A Drive-In Concert on the Mesa show.

Concert withdrawals have been hitting me hard. I can’t wait for the day when I can again enjoy music in a crowded venue—but for now, a couple in Joshua Tree has come up with a great idea: drive-in concerts.

Jacqueline and Jeremie Levi Samson are spearheading the Drive-In Concert on the Mesa series. Every Sunday at sunset, music-lovers can drive up to Joshua Tree and indulge in a concert experience from their socially distanced vehicles.

Jeremie Levi Samson is a renowned jazz violinist, and has played more than 1,500 shows all over the world. I spoke to the couple over the phone about the inception of the series—and the future of concerts in general.

“March 21 was the first week that we did it, and we’ve been doing them every Sunday since, except for one,” Jacqueline said. “We weren’t sure that week what was going on with the stay-at-home order and social distancing, but the following week was when San Bernardino County decided they were going to allow drive-in church services. So we decided if we follow the same guidelines, we were going to continue to do the concerts.

“I had this idea back at the end of March; it just kind of came to me. We have 15 acres out here that we haven’t really used. I think I was reading an article when everything was just starting to shut down, and I read a comment somebody wrote, saying, ‘Oh, we can just meet our friends in parking lots, in our cars?’ That kind of just sat with me. I thought: Why don’t we just have people in their cars on our property and play the music? So that’s where it started. Several weeks after, we started seeing drive-in churches and even some other drive-in concerts.”

While 15 acres is a lot of space, Jacqueline and Levi make sure social-distancing guidelines are followed by capping attendance and requiring advance registration—so make sure you RSVP early. In fact, the RSVP list for the May 24 show, featuring Deanna Bogart and Band, is already full.

“We do have a big property, but we didn’t want to have too many people, so we do limit it to about 30 cars on registration,” Jacqueline said. “The most that we’ve had so far was 22 cars. Some cars just have one person, and some cars have four or five, depending on the family. We’ve even had big vans coming, and they open the back of their van, and they have a little party.”

The website also promises a livestream of the performance for people who can’t make it. However, the middle of Joshua Tree isn’t the best place for an internet connection, Jeremie said.

“What we are going to do this week is record it and livestream it from a place where there’s a good connection,” Jeremie said. “We really hope to develop an audience from this. It’s a nice place and a nice view, but in terms of livestreaming, we’ve been having a bad connection. We are planning to record on our iPad and iPhones, but we are also planning to record it with some good cameras and do a nice multi-cam view to share on Facebook, YouTube and other social media.”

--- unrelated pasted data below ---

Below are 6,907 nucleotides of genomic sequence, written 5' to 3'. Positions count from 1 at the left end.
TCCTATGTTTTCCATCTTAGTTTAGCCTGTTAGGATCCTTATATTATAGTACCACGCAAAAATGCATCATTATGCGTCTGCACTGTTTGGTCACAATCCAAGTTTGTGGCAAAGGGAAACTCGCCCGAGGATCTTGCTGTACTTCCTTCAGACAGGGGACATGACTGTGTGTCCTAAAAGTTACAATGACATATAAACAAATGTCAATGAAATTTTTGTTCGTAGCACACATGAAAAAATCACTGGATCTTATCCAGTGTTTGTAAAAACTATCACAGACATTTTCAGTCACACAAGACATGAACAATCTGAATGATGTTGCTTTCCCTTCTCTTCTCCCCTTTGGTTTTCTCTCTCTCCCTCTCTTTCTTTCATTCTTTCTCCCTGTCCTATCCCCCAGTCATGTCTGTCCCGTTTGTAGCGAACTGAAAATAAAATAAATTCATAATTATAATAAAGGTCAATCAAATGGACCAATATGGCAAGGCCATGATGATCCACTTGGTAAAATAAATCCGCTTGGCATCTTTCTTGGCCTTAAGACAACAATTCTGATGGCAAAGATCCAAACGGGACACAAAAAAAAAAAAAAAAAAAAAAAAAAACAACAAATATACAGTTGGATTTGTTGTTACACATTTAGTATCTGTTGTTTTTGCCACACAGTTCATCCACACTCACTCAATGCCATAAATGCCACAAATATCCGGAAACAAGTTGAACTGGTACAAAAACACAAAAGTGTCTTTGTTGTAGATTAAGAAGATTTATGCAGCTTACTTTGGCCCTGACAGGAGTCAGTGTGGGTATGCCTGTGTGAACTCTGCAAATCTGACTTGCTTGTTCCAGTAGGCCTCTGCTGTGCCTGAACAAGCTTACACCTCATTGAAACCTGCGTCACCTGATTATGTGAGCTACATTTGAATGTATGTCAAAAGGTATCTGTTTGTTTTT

While a majority of the concerts have featured Jeremie, he is calling on some friends for upcoming shows. The shows are free to attend, but online tipping is encouraged.

“Jeremie has been playing here in the valley for four years now, so we know a lot of musicians, and we have a network of friends,” Jacqueline said. “In the beginning, it was just Jeremy and some local musicians up here in Joshua Tree, and then as more and more musician friends heard about it, they’ve been wanting to come and play, so we’ve been able to invite guest musicians for almost every show.”

Said Jeremie: “We started local for the reason you can imagine, so it’s mostly just people around here. It’s going to get more and more open from now on.”

Jeremie and Jacqueline admitted that experiencing a concert from a car may not be ideal, but it is still an overall enjoyable time.

“I think it’s going to be the new normal for at least the next year, year and a half or so,” Jeremie said. “I think it’s already a cool thing, and I hope everyone will experience it. It’s surrealistic, and I don’t think I would like for it to become the everyday concept.”

Jacqueline added: “Yeah, you are stuck in your car, but it’s still a really nice experience, at least the ones that we’re doing out here in the desert. It’s beautiful. You have the Joshua trees; you have the sunset; you have the mountains; you’re out in nature. People can sit on top of their car or in their trunk; we’re OK with that as long as they don’t leave their car, and it’s a really nice experience for people.”

Jeremie and Jacqueline said they’re willing to work with others to explore the possibilities of this new concert paradigm.

“We’re happy to hear from other musicians if they want to collaborate or open up the space on other nights and have just, like, a completely different band or musicians play—anything we can do to help that community,” Jacqueline said. “They can contact us and collaborate. Everything is on the website with contact info.”

For more information on the Drive-In Concert on the Mesa series, visit www.jeremielevisamson.com/drive-in-concert.

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Matt King

Matt King is a freelance writer for the Coachella Valley Independent. A creative at heart, his love for music thrust him into the world of journalism at 17 years old, and he hasn't looked back. Before...